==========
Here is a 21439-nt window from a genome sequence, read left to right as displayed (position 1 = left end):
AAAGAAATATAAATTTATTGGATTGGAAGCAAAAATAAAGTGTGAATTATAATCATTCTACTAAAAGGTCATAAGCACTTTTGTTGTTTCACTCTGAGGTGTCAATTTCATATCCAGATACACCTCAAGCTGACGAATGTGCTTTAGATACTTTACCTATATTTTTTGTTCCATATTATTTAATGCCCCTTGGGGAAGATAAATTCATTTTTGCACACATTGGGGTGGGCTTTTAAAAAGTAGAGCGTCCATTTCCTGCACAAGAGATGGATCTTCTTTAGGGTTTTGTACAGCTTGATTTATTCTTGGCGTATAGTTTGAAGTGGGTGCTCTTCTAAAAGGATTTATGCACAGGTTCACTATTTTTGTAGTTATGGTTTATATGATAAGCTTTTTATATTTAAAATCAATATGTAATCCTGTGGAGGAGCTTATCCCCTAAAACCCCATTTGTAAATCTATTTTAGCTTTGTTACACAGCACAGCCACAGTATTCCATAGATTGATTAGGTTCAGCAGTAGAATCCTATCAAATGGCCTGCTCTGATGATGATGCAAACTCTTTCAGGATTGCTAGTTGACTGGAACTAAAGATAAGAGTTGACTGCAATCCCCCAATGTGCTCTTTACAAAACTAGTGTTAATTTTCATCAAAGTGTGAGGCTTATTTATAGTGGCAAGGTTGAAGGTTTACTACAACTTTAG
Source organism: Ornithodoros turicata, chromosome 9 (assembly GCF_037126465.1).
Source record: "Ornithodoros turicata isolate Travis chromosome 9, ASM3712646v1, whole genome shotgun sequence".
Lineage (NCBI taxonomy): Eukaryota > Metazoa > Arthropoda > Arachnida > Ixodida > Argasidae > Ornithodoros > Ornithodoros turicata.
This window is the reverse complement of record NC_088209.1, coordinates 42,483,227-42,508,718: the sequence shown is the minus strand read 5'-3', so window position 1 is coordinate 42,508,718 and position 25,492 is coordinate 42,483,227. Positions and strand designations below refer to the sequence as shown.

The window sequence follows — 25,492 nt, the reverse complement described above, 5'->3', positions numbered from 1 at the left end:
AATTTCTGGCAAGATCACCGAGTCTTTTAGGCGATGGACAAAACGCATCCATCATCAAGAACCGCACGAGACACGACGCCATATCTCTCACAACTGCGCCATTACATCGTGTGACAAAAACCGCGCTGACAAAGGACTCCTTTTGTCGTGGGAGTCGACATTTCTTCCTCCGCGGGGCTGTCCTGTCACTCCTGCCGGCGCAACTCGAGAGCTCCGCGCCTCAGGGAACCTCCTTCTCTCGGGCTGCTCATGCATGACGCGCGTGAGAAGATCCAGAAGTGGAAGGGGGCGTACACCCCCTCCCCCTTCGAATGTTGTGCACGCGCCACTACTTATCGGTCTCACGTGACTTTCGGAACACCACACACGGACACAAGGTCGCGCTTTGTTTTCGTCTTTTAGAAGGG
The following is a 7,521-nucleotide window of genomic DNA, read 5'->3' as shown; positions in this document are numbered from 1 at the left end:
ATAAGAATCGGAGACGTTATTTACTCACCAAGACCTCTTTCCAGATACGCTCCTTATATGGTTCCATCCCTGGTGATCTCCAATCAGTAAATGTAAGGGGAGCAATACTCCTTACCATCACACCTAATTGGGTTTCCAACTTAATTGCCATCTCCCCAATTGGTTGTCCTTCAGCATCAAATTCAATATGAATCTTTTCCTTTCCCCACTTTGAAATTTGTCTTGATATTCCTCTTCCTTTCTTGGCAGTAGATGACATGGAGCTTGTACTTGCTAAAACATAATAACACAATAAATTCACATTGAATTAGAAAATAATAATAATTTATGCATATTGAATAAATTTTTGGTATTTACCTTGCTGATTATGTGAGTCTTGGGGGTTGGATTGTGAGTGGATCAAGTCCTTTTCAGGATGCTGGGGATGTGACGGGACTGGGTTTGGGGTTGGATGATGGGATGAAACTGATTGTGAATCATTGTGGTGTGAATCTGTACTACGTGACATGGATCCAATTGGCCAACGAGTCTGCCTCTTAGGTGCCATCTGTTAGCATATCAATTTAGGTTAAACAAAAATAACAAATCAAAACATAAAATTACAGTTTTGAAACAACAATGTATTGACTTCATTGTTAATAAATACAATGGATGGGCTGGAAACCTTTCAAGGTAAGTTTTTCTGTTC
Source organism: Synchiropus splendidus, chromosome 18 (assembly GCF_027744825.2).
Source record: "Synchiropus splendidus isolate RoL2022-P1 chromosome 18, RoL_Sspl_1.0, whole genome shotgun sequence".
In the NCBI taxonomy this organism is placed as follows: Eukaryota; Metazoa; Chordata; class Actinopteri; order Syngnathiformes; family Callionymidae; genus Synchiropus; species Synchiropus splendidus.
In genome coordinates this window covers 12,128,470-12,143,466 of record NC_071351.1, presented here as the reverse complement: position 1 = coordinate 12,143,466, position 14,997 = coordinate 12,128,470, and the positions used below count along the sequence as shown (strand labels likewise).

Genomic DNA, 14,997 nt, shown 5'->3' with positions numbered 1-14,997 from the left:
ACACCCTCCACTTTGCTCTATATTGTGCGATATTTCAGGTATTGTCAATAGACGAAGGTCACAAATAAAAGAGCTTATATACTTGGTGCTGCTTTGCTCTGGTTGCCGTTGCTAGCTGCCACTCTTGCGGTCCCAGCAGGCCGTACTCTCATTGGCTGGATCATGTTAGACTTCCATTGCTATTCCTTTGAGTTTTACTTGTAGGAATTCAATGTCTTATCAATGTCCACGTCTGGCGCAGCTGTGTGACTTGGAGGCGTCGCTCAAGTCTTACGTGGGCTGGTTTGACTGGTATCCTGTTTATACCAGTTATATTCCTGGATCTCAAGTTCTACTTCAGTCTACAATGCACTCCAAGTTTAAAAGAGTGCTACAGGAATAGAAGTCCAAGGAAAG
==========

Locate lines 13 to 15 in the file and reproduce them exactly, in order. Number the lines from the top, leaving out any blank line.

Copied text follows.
In the NCBI taxonomy this organism is placed as follows: Eukaryota; Metazoa; Chordata; class Actinopteri; order Syngnathiformes; family Callionymidae; genus Synchiropus; species Synchiropus splendidus.
In genome coordinates this window covers 12,128,470-12,143,466 of record NC_071351.1, presented here as the reverse complement: position 1 = coordinate 12,143,466, position 14,997 = coordinate 12,128,470, and the positions used below count along the sequence as shown (strand labels likewise).

Genomic DNA, 14,997 nt, shown 5'->3' with positions numbered 1-14,997 from the left: